Exactly. Radford’s argument is a non sequitur. It does not follow from the obscurity of a case of a false accusation that false accusations are prevalent. It could just as easily imply the opposite. Evidence is needed to make the connection, and Radford didn’t provide any.

Then there’s this:

That false reports happen is not disputed. Nor does anyone dispute that for the individual falsely accused, it’s a very unfortunate, sometimes tragic, situation. But is this a widespread problem? That’s the key question. One might think so from the attention Ben has given to it and his use of the adverb “often,” but, actually, the evidence seems to indicate it is not a widespread problem. For example, a British study last year indicated that there were 35 prosecutions for false accusations of rape during a 17-month period while there were 5,681 prosecutions for rape in the same period of time. The suggestion that false accusations of rape are commonplace does not appear to be supported by the evidence. Moreover, this suggestion can be very harmful if it persuades people that reports of rape should be treated with special suspicion.

Exactly (again). Radford provided no context and no evidence to support his implication that such false accusations happen “often.” Most evidence, as Lindsay points out, actually tends to point in the opposite direction, namely that false accusations of rape are uncommon and that, if anything, rape is underreported, although he doesn’t mention that the issue is highly politicized and you can find outlier studies with very high numbers. In any case, Radford didn’t make even the most superficial attempt to look at the evidence. He just slung anecdotes. That’s the point. That’s where another major skeptical fail was, in addition to Radford’s glaring failure to disclose his personal COI regarding false accusations of sexual misconduct. We don’t let quacks, cranks, pseudoscientists, and antivaccinationists get away with making assertions using only anecdotes to support their conclusions. We should hold the luminaries of the skeptical movement to the same standards.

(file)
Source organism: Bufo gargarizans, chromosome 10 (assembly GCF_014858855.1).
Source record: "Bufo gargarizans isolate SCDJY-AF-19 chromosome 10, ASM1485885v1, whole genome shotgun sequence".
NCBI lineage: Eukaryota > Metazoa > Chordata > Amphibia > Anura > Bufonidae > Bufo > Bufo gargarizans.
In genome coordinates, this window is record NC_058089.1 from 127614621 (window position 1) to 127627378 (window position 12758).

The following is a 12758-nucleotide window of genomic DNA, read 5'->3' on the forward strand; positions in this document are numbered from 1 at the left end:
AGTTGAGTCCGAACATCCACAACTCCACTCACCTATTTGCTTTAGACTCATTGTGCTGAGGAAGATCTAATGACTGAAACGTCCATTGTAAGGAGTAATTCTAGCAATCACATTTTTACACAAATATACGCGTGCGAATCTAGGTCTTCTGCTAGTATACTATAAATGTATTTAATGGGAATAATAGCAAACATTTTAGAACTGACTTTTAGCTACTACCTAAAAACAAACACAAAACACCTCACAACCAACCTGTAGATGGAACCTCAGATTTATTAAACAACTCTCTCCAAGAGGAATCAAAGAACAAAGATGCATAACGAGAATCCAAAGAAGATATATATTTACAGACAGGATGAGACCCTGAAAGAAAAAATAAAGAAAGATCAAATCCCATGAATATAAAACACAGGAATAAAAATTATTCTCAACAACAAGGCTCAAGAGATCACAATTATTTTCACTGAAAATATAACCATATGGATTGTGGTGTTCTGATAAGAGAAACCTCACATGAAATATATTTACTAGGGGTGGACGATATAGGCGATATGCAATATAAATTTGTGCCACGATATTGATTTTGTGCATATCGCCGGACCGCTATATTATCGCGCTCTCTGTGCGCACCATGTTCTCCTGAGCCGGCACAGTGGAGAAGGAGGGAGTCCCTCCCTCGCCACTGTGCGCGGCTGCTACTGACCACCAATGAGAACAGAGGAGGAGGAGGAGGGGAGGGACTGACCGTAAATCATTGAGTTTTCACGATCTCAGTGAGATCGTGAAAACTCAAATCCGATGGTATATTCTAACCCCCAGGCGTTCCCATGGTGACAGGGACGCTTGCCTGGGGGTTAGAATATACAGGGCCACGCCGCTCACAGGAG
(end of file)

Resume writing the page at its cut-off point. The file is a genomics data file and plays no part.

Think of it this way. No one disputes that in scientific and medical research it’s important to disclose one’s financial COIs. If discussed the way I discussed above, few would argue that it’s not also important to disclose COIs that might imply a strong ideological COI, such as antivaccinationists who publish review articles and research purporting to find a link between vaccines and autism who don’t mention that, oh, by the way, they are on the board of directors of an antivaccine group, although such COIs tend to be treated much less seriously than financial COIs. Fewer people would insist that disclosing COIs like those of Ben Radford, life events that have the potential to massively impact one’s objectivity, is critical, but I would. If you want to claim to be a skeptic and to persuade an audience of skeptics, you need to be completely open about such a potent personal COI. More importantly, if you want to be honest with yourself, it’s even more imperative to do so. The same is true of science. Ruthless self-examination and openness about sources of our potential biases can only help us develop as skeptics. We all have biases, and we all have potential COIs. Acknowledging them and being honest about them, are the first step in overcoming them, because you can’t overcome them if you fail to admit that they exist.